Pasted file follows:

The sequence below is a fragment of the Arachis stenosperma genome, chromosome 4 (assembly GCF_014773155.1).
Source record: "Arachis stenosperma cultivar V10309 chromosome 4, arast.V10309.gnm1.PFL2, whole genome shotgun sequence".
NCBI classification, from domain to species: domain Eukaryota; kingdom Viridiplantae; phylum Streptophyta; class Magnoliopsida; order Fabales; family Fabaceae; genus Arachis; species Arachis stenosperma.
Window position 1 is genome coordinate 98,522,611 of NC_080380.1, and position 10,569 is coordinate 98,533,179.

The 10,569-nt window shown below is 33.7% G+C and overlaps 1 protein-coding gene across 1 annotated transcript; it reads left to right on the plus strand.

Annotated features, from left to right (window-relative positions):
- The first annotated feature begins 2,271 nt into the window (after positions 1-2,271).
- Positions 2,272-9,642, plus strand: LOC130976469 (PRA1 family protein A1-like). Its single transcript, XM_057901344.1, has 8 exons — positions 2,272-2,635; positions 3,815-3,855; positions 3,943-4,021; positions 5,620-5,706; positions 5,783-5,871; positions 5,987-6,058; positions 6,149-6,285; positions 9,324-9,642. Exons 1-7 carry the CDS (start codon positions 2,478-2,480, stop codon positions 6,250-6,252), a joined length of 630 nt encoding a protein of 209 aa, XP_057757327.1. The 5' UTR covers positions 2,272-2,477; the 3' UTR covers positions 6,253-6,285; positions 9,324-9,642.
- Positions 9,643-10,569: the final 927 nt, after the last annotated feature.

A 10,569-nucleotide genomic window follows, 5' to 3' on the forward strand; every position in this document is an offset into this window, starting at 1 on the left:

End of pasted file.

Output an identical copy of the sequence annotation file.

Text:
The sequence below is a fragment of the Arachis stenosperma genome, chromosome 4 (assembly GCF_014773155.1).
Source record: "Arachis stenosperma cultivar V10309 chromosome 4, arast.V10309.gnm1.PFL2, whole genome shotgun sequence".
NCBI classification, from domain to species: domain Eukaryota; kingdom Viridiplantae; phylum Streptophyta; class Magnoliopsida; order Fabales; family Fabaceae; genus Arachis; species Arachis stenosperma.
Window position 1 is genome coordinate 98,522,611 of NC_080380.1, and position 10,569 is coordinate 98,533,179.

The 10,569-nt window shown below is 33.7% G+C and overlaps 1 protein-coding gene across 1 annotated transcript; it reads left to right on the plus strand.

Annotated features, from left to right (window-relative positions):
- The first annotated feature begins 2,271 nt into the window (after positions 1-2,271).
- Positions 2,272-9,642, plus strand: LOC130976469 (PRA1 family protein A1-like). Its single transcript, XM_057901344.1, has 8 exons — positions 2,272-2,635; positions 3,815-3,855; positions 3,943-4,021; positions 5,620-5,706; positions 5,783-5,871; positions 5,987-6,058; positions 6,149-6,285; positions 9,324-9,642. Exons 1-7 carry the CDS (start codon positions 2,478-2,480, stop codon positions 6,250-6,252), a joined length of 630 nt encoding a protein of 209 aa, XP_057757327.1. The 5' UTR covers positions 2,272-2,477; the 3' UTR covers positions 6,253-6,285; positions 9,324-9,642.
- Positions 9,643-10,569: the final 927 nt, after the last annotated feature.

A 10,569-nucleotide genomic window follows, 5' to 3' on the forward strand; every position in this document is an offset into this window, starting at 1 on the left: